In sociolinguistics, the study of the talk produced in ordinary human interactions. Sociologist Harvey Sacks (1935-1975) is generally credited with founding the discipline.
"At its core," says Jack Sidnell, "conversation analysis is a set of methods for working with audio and video recordings of talk and social interaction" (Conversation Analysis: An Introduction, 2010). See Examples and Observations, below.
- Adjacency Pair
- Asymmetry (Communication)
- Broken-Record Response
- Constructed Dialogue
- Conversational Grounding
- Conversational Implicature and Explicature
- Cooperative Overlap
- Cooperative Principle
- Direct Speech
- Discourse Analysis
- Discourse Domain
- Discourse Marker
- Echo Utterance
- Editing Term
- Nonverbal Communication
- Phatic Communication and Solidarity Talk
- Politeness Strategies
- Punctuation Effect
- Relevance Theory
- Short Answer
- Speech Act
Examples and Observations:
- "[C]onversation analysis (CA) [is] an approach within the social sciences that aims to describe, analyze and understand talk as a basic and constitutive feature of human social life. CA is a well-developed tradition with a distinctive set of methods and analytic procedures as well as a large body of established findings. . . .
"At its core, conversation analysis is a set of methods for working with audio and video recordings of talk and social interaction. These methods were worked out in some of the earliest conversation-analytic studies and have remained remarkably consistent over the last 40 years. Their continued use has resulted in a large body of strongly interlocking and mutually supportive findings . . .."
(Jack Sidnell, Conversation Analysis: An Introduction. Wiley-Blackwell, 2010)
- The Aim of Conversation Analysis
"CA is the study of recorded, naturally occurring talk-in-interaction. But what is the aim of studying these interactions? Principally, it is to discover how participants understand and respond to one another in their turns at talk, with a central focus on how sequences of action are generated. To put it another way, the objective of CA is to uncover the often tacit reasoning procedures and sociolinguistic competencies underlying the production and interpretation of talk in organized sequences of interaction."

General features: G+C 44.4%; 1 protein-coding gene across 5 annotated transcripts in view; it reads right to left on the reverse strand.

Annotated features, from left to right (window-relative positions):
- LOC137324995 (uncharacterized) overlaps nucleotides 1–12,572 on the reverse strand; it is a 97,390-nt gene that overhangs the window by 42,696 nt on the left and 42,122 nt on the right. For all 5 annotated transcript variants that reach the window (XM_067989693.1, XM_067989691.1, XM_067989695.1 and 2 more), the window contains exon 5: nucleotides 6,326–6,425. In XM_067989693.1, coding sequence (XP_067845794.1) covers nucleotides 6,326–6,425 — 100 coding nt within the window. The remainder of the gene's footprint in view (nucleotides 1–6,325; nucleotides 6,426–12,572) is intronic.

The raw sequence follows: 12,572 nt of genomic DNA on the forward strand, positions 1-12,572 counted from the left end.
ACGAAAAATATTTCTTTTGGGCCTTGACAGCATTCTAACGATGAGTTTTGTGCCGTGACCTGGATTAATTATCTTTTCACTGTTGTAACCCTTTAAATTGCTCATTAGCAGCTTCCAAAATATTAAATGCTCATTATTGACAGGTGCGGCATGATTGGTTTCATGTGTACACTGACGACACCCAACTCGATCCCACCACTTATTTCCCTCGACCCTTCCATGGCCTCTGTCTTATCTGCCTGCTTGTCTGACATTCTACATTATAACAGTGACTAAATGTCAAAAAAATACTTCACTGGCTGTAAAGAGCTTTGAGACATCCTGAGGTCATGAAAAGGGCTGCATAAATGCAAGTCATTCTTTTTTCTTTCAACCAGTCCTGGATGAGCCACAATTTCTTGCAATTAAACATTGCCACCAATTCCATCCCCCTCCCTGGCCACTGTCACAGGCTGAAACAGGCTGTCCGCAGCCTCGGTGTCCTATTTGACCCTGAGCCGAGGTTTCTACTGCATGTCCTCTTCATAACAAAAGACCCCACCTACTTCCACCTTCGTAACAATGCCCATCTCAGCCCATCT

(Ian Hutchby and Robin Wooffitt, Conversation Analysis. Polity, 2008)
- Adjacency Pairs
One very common structure that has been identified [through conversation analysis] is the adjacency pair. This is an ordered pair of adjacent utterances spoken by two different speakers. Once the first utterance is spoken, the second is required. A few of the many adjacency pairs that have been identified are shown.
Summons--answer(William O'Grady, et al. Contemporary Linguistics: An Introduction. Bedford, 2001)
Can I get some help here?
On my way.
Sales clerk: May I help you find something?
Customer: No thank you, I'm just looking.
Your hair looks very lovely today.
Thank you. I just had it cut.
- Response to Criticisms of Conversational Analysis
"Many people who take a look at CA 'from the outside' are amazed by a number of superficial features of CA's practice. It seems to them that CA refuses to use available 'theories' of human conduct to ground or organize its arguments, or even to construct a 'theory' of its own. Furthermore, it seems unwilling to explain the phenomena it studies by invoking 'obvious' factors like basic properties of the participants or the institutional context of the interaction. And finally, it seems to be 'obsessed' with the details of its materials. These impressions are not too far off the mark, but the issue is why CA refuses to use or construct 'theories,' why it refuses interaction-external explanations, and why it is obsessed with details. The short answer is that these refusals and this obsession are necessary in order to get a clear picture of CA's core phenomenon, the in situ organization of conduct, and especially talk-in-interaction. So CA is not 'a-theoretical' but it has a different conception of how to theorize about social life."
(Paul ten Have, Doing Conversation Analysis: A Practical Guide, 2nd ed. SAGE, 2007)